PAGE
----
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Education

  • Art, reading collide as schools tackle the summer slide

    Summer is typically the time to get back into shape. But for kids, the prolonged period out of the classroom can mean a weakening of the most important part of their bodies: the mind.

    Schools across the district are working to combat this issue with summer programs and activities aimed at keeping young minds sharp. 

    “Summer regression is a very real syndrome,” said Katey Martin, reading intervention/Title I teacher at Clear Creek Elementary.  “It doesn’t take long to lose the skills they learned with the long break.”

  • SHELBY COUNTY SCHOOL BOARD SCPS to bring back handwriting, cursive

    Though it’s no longer required by the state, Shelby County Public Schools rolled out its plan Thursday to integrate handwriting lessons into classroom curriculums for the coming year.

  • Board finds superintendent Accomplished

    Shelby County Public Schools Superintendent James Neihof has earned a grade of Accomplished for the 2016 school year.  On Thursday the Shelby County Board of Education shared the results of its annual evaluation of the superintendent and explained the findings.

  • SHELBY COUNTY SCHOOL BOARD – Cursive writing up for discussion

    When the Shelby County Board of Education convenes Thursday at the district offices, 1155 West Main Street, at 7 p.m., they will discuss the highly debated topic of cursive handwriting. During a previous meeting, board member Joanna Freels noted the value of teaching the writing style and said she wanted to discuss the matter further.

  • Shelby teacher selected to Education Professional Standards Board

    Shelby County High School Project Lead the Way Biomedical Science teacher Ashley Fishback has been selected to join six new appointees on the Education Professional Standards Board.

    Last week, Gov. Matt Bevin announced seven new members to the 17-person board that consists of fourteen gubernatorial appointees and Fishback said she was grateful to be included.

    “I am very honored to have been chosen for the position, and I look forward to serving the Commonwealth in this capacity,” she said.

  • Avoiding the summer brain drain

     

    The last bell has rung and school has officially closed for summer, but that doesn’t mean our kids’ brains should take a vacation, too. 

    In fact, as our children’s days are now filled with bike rides and pool parties, experts note that it’s important to keep their minds just as active as their bodies.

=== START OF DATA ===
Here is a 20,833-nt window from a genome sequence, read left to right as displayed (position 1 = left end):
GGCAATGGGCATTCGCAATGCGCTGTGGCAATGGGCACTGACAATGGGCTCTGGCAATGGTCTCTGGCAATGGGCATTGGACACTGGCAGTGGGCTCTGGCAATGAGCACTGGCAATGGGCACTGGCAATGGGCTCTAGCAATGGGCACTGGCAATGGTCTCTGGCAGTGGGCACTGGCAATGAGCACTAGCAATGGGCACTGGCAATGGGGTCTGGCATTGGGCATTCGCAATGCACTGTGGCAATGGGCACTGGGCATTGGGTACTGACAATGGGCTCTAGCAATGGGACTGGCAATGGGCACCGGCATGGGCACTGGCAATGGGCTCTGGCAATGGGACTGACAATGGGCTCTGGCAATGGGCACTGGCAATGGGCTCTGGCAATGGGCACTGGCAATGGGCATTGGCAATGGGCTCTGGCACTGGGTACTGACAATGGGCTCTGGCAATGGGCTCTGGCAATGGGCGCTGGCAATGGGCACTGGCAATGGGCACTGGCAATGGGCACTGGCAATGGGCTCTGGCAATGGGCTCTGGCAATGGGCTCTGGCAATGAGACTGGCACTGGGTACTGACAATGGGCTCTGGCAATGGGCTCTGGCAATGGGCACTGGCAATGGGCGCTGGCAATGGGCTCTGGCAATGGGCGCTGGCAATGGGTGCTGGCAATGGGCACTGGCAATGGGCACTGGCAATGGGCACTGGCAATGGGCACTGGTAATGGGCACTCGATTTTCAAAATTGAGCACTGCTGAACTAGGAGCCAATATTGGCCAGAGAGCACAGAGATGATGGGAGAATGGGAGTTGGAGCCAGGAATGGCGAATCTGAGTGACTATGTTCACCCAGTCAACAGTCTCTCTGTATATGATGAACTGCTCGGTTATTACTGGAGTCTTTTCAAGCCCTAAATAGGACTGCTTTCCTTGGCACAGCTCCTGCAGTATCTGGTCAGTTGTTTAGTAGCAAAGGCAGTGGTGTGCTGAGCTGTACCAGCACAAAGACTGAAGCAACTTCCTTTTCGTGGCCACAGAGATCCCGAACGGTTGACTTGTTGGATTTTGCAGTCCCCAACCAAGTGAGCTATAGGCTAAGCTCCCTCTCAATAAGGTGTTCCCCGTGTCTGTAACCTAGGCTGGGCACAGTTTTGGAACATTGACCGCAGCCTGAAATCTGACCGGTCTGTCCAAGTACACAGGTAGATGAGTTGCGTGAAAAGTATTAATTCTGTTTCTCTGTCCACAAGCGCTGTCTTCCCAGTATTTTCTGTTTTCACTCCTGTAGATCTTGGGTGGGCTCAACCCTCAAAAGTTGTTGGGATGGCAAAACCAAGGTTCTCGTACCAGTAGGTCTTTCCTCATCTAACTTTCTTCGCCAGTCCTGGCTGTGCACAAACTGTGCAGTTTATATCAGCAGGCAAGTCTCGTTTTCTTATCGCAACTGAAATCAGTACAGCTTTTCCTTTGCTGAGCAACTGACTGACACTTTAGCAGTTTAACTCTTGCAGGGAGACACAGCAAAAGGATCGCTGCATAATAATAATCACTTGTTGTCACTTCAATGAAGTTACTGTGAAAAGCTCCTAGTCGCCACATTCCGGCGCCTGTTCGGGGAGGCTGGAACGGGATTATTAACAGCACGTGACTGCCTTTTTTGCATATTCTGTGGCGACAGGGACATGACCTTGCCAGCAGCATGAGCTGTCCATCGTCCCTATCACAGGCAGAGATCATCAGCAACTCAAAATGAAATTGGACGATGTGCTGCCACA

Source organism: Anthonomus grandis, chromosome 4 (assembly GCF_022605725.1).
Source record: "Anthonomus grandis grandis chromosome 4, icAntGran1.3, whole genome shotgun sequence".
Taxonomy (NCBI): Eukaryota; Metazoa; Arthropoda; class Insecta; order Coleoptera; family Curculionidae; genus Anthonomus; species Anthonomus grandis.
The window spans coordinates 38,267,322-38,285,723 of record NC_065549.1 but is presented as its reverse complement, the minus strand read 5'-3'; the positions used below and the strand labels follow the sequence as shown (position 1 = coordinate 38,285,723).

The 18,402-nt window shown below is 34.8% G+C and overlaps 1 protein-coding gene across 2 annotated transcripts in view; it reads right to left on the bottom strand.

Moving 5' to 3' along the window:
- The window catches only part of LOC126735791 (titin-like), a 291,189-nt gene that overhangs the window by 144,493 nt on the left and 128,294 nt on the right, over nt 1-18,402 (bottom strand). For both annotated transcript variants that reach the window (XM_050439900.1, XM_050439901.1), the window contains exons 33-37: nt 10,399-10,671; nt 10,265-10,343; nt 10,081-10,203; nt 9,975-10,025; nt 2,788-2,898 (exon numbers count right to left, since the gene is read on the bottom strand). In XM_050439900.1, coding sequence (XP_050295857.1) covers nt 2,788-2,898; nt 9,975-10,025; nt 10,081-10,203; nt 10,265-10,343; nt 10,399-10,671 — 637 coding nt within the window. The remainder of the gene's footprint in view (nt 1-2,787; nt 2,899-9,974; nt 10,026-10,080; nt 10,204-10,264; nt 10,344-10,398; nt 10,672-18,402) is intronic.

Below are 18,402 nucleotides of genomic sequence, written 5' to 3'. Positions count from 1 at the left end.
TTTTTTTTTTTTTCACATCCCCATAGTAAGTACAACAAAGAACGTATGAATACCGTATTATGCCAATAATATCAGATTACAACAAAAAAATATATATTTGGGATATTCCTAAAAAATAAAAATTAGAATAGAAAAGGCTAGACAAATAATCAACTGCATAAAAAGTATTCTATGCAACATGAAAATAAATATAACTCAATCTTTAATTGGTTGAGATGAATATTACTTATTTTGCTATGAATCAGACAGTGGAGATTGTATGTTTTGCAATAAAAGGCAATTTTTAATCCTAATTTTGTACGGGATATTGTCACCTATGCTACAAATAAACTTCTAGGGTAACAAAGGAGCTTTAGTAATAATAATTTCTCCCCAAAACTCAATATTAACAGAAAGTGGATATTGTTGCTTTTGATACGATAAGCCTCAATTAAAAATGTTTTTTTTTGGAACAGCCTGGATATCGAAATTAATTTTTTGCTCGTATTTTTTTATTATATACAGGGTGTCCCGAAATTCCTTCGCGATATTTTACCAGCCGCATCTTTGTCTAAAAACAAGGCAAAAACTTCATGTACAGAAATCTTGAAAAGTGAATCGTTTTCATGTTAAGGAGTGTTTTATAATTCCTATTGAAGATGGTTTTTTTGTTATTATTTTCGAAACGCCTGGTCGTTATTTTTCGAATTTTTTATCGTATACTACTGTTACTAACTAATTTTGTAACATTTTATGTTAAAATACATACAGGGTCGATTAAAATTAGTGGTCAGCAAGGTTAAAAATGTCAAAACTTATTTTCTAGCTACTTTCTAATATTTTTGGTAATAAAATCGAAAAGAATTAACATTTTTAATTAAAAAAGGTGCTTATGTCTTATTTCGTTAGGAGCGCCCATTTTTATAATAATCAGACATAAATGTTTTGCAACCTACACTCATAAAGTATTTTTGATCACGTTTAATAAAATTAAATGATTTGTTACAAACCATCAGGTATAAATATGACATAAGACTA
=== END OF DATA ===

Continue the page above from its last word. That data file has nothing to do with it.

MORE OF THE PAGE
• SHELBY COUNTY SCHOOL BOARD - Balanced Tentative Budget approved

    The Shelby County Board of Education quietly approved the 2016-17 Tentative Budget at Thursday’s regular meeting.

    This is the second step in the budgeting process and included the budget committee recommendations the board approved in April.  Susan Barkley, the district’s director of finance said the Tentative Budget includes more information than Draft Budget, which was first received in January, and offered no major surprises.

  • A different path to graduation

    Just days before Shelby County and Collins high schools hosted graduation ceremonies, one student in the district proudly adorned himself in a navy blue cap and gown and held his head high as marched through a small crowd to receive his high school diploma.

    The small piece of paper arrived a little later than 19-year-old Skyler Woods would have liked but he said it’s an honor he is grateful to finally receive.

  • Achieving perfection

    When 229 seniors take the stage for graduation at Collins High School Saturday morning, there’s one student you can bet won’t be absent.

    It’s an extremely rare feat, but with a little bit of luck and a whole lot of drive, Anthony “Tony” Nichols has achieved perfect attendance, having never missed a single day of school since he started kindergarten 13 years ago.

    Shelby County Public Schools Chief Academic Officer/Deputy Superintendent Lisa Smith said Nichols should be a role model.

  • SHELBY COUNTY SCHOOL BOARD – Students to share garden project

    Knowledge is blooming at Clear Creek Elementary thanks to the efforts of second grade teacher Dan Edelen. Focusing on persuasive writing, earlier this school year Edelen’s students wrote letters to Kerry Whitehouse, assistant superintendent of operations, and Jon Swindler, facilities engineer, sharing why they needed an outdoor garden.

    Edelen said the students followed up with research and obtained more information before their request was approved.